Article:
Meet our fourth finalist for the 4th Annual Officer Gregory Alia Award, Lieutenant Brandon Rollins of the Lancaster County Sheriff Office. Lieutenant Rollins was nominated because of the compassion that he exhibits on a daily basis for those in his community and because of the work that he has done in regards to our state’s current opioid epidemic. One nomination states, “Lt. Rollins has made a commitment to solving our drug problems through more than just tactical means. He has spent hours of his own time talking with addicts and recovering addicts. He takes measures to advocate on their behalf to ensure they get the appropriate treatment and are treated with dignity and respect.”
Why did you join?: It wasn’t something I grew up wanting to do as a child, but when I was in high school, that service feeling was something that was powerful, I wanted to serve my country and community. I went into the national guard, and worked in the prison system for two years. After turning 21, I started working for the Sheriff’s Department.
What does it mean for you to be able to give back?: think that I have been put in a unique situation. Being put in the life experiences that I have, I am able to put those to use, I’m able to sit down with younger officers being able to teach them how to help in a different way. One of the bigger things that we’ve been able to jump in on is that we’ve started a diversion program where people can be diverted to an addiction program instead of going to jail. I’ve been able to take that and instill that into younger officers. To be able to sit in a room with convicted felons who were arrested for numerous drug charges, and be able to be upfront and tell them “I’m a lieutenant”, but to be able to have them see me in a different way, as someone they can trust. Being able to give back in that sense even on my days off. Everything that you see in the news today isnt everything that is actually going on. Being able to go up to people and telling them I truly care about them and that I don’t want to see them overdosing is powerful.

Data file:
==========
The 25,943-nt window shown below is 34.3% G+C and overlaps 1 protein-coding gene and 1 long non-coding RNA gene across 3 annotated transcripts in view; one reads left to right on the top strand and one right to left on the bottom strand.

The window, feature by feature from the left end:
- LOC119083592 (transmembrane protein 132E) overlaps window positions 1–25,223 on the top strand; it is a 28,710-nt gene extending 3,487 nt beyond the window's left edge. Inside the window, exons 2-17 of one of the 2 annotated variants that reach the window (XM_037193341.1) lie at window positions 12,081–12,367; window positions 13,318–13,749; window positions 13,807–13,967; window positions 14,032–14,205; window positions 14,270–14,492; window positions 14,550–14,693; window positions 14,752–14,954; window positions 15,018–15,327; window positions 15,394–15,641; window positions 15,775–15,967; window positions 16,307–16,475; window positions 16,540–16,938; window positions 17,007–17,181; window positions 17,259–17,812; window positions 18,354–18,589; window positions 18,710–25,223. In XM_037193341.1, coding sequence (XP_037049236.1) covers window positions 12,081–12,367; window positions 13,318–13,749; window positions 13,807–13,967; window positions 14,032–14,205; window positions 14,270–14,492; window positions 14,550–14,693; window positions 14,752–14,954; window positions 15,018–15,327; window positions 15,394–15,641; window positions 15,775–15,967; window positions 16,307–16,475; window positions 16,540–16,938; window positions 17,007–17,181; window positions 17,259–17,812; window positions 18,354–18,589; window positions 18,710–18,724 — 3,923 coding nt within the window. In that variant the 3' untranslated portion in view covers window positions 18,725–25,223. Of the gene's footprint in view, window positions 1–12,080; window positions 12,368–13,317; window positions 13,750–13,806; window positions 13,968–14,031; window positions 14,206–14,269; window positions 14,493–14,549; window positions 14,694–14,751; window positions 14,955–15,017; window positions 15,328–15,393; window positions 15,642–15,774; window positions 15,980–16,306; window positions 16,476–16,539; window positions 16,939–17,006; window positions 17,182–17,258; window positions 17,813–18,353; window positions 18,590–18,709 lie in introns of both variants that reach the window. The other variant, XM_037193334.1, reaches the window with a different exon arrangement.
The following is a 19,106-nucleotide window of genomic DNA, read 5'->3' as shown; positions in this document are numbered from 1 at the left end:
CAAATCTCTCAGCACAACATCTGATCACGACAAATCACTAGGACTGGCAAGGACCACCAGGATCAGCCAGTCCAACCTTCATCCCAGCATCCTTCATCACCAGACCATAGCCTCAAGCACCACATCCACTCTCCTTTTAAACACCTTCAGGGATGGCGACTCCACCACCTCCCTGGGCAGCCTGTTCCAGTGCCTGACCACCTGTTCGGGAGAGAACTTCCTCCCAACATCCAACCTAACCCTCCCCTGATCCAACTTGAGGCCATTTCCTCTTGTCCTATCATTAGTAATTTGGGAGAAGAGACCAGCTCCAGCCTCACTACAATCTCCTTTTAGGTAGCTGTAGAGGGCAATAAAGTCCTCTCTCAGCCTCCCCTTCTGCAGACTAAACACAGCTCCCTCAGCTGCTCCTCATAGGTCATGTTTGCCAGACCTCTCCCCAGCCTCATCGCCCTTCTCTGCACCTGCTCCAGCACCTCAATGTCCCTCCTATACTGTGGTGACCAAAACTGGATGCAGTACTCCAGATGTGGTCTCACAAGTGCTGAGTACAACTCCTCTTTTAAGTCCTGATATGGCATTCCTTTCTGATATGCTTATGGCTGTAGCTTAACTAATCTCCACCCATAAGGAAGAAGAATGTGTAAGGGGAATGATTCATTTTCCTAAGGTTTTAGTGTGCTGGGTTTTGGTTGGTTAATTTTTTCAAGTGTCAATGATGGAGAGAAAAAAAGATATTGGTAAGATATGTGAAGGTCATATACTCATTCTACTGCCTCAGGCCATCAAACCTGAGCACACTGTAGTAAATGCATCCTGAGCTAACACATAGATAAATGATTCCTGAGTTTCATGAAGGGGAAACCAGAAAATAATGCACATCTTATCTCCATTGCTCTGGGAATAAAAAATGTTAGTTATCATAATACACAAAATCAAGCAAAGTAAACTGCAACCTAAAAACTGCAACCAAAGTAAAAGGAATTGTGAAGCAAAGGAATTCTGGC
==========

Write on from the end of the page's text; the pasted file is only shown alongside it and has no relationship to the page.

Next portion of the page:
What is the key to connecting with community?: Don’t just do it on the job, help people off the job as well. My daughter and I were at a local grocery store when I was off-duty, and there was a guy in front of me in line. Him, my partner, and I had gotten into an altercation a few weeks prior where we had to choke him to keep him from swallowing the narcotics. But when I saw him in the grocery store he came up to me and asked me about my family and how they were doing, and I asked the same. We had a friendly and caring conversation, and told each other to take care. My daughter asked if this man was one of my friends. And I told her “actually no honey, it’s someone I had to arrest about a month ago.” And I thought that was really great that I was able to chat like old friends with a man I had just arrested. I feel as though we as a community have lost the ability to communicate effectively, people have the right to understand why exactly we have to do what we have to do. And through training the younger officers I want them to be able to effectively communicate with the person they are interacting with.
Join us in congratulating Officer Rollins for his nomination and for being named a finalist!
About the Officer Gregory Alia Award
Serve & Connect was founded by Kassy Alia in memory of her husband, Greg Alia, who was killed in the line of duty on September 30th, 2015. This prestigious annual award is named in his honor and recognizes an outstanding officer who demonstrates a commitment to serve his/her community with respect and compassion; one who goes above the call of duty to ensure that members of the community are protected, cared for, and feel valued; one who treats all members of the community as equal and who employed their role with thoughtfulness and tact; and who through everyday interactions builds a safer community for all. The award is presented at our annual event, the Knight of Honor Gala, which will be held on September 27, 2019 in Columbia, SC.